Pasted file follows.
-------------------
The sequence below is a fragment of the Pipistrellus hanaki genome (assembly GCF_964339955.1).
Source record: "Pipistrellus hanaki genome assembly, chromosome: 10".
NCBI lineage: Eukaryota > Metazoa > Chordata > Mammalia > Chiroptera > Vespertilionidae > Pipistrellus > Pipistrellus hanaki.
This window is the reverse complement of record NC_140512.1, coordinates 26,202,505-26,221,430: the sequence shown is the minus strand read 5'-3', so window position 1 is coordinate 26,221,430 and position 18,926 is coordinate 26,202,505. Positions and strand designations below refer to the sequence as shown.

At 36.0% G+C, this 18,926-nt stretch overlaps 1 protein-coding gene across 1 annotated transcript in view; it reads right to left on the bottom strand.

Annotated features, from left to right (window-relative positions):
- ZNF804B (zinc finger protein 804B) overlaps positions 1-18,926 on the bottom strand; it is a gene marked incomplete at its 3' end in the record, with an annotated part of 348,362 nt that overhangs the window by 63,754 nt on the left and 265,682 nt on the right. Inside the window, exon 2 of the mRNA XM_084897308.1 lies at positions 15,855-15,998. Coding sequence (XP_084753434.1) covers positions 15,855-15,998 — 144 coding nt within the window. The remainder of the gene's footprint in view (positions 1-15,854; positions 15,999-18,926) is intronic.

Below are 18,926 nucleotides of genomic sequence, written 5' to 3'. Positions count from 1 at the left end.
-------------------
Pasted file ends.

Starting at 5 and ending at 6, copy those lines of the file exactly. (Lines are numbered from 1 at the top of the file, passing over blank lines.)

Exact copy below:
At 36.0% G+C, this 18,926-nt stretch overlaps 1 protein-coding gene across 1 annotated transcript in view; it reads right to left on the bottom strand.

Annotated features, from left to right (window-relative positions):